More and more running shoe manufacturers have embraced the finding that the more running shoes simulate barefoot running, the better it is for performance and injury-prevention.
Matt Fitzgerald and Tim Noakes have been among the “evangelists” for this in recent years in their books “Brain Training for Runners” and the “Lore of Running”.
Among shoe-manufacturers Nike was the first to embrace this concept with the Nike Free shoe and, to a lesser extent the, the Nike Lunar Lite series of shoes. PUMA also entered the mix with their H Street series and Adidas with the ZX Racer. Many fell shoes also share the characteristics of these “free” shoes as they are equally low to the ground and minimalistic in their protective elements.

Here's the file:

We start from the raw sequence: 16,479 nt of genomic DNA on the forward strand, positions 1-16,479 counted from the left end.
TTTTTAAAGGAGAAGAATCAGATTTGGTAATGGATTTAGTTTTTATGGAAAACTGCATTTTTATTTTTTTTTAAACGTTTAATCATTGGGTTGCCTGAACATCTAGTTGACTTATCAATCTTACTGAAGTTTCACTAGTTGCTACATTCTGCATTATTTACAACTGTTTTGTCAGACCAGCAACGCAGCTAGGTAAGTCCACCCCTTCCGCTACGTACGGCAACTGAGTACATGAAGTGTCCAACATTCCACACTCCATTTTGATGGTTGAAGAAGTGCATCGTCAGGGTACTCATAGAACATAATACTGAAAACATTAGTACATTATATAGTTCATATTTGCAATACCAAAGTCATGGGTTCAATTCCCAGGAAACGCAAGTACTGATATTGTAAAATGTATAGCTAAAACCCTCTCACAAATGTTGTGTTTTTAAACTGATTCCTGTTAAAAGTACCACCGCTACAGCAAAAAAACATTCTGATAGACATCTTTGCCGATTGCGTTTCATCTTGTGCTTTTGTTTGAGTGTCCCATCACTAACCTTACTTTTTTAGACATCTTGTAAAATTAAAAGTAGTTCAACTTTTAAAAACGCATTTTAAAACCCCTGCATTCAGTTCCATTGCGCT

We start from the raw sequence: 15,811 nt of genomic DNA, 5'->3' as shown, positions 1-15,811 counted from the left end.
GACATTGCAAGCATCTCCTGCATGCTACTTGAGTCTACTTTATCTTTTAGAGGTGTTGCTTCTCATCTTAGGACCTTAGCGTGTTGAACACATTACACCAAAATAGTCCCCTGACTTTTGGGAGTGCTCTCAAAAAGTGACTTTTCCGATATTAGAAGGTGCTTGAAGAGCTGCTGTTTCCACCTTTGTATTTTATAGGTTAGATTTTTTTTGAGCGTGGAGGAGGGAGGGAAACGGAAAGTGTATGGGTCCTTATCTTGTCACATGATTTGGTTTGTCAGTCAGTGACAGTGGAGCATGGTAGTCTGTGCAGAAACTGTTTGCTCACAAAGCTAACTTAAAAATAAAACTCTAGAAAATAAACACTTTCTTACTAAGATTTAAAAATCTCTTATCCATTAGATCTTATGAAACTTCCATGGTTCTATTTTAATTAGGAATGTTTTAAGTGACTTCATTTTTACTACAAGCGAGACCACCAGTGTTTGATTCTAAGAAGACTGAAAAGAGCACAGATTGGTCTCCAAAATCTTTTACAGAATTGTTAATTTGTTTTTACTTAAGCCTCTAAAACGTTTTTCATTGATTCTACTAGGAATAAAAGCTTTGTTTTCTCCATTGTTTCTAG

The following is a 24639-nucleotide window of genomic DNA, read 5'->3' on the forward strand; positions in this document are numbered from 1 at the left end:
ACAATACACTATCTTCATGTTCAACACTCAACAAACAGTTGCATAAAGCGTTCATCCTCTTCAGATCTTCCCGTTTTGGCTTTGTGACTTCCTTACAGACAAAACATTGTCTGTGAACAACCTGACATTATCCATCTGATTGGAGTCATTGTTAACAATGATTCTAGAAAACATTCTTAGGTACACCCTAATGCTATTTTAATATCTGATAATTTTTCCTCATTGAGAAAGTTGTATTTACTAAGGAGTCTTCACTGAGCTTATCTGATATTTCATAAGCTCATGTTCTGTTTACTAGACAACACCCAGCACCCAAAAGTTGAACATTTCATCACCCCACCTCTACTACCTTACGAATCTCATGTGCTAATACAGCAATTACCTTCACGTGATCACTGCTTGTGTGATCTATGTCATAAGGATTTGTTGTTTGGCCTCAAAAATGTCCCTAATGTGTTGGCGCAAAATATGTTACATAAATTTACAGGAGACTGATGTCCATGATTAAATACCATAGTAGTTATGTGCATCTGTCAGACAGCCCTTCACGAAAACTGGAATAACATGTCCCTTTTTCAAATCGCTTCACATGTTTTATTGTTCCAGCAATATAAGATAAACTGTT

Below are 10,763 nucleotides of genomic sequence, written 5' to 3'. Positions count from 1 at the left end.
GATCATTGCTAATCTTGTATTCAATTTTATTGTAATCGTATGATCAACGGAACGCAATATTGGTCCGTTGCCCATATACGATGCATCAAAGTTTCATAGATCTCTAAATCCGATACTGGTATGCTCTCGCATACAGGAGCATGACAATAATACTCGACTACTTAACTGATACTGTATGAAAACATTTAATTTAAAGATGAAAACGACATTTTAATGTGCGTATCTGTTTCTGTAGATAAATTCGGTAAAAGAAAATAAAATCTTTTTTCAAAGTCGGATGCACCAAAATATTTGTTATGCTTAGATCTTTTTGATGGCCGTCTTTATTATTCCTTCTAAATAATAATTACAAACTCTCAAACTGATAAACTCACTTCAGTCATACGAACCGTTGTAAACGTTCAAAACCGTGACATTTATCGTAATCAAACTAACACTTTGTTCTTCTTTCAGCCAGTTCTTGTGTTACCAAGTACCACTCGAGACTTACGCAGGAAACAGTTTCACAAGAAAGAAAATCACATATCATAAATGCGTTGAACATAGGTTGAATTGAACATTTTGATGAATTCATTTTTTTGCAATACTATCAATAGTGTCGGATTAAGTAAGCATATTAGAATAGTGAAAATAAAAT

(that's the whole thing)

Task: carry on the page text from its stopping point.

A year ago I also saw the revolutionary concept of the Vibram Five-Finger Sport, which is basically a “foot-glove”. Matt Fitzgerald heralds this as one of the best foot strengthening tools, and I don’t think he is wrong.
Now, I was delighted to see on Matt Fitzgerald’s blog that a company from my hometown of Tonder in Denmark, the well-known international shoe manufacturer ECCO, is joining the fray with a truly ambitious endeavour called Project BIOM.
THE BIOM PROJECT
There are a number of shoes in the range of BIOM, currently a Racing version and a Fitness version is available (the racing version, however, is disappointingly only available in the male version so far). A Trail version is also in production, which should hold particular interest to the hill running community.
I won’t repeat Matt’s review here, so off you go to his site to read more J